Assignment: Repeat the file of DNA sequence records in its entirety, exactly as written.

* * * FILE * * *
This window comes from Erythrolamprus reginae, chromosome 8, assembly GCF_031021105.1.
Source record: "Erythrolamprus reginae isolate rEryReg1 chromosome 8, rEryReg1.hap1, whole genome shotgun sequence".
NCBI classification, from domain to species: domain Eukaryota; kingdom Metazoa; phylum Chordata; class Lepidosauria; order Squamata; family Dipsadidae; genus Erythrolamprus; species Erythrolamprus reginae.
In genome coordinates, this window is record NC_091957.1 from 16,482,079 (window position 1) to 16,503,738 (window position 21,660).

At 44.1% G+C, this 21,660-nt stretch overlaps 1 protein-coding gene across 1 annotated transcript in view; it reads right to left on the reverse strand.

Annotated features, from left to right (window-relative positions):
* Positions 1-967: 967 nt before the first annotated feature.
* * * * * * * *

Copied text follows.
This window comes from Erythrolamprus reginae, chromosome 8, assembly GCF_031021105.1.
Source record: "Erythrolamprus reginae isolate rEryReg1 chromosome 8, rEryReg1.hap1, whole genome shotgun sequence".
NCBI classification, from domain to species: domain Eukaryota; kingdom Metazoa; phylum Chordata; class Lepidosauria; order Squamata; family Dipsadidae; genus Erythrolamprus; species Erythrolamprus reginae.
In genome coordinates, this window is record NC_091957.1 from 16,482,079 (window position 1) to 16,503,738 (window position 21,660).

At 44.1% G+C, this 21,660-nt stretch overlaps 1 protein-coding gene across 1 annotated transcript in view; it reads right to left on the reverse strand.

Annotated features, from left to right (window-relative positions):
* Positions 1-967: 967 nt before the first annotated feature.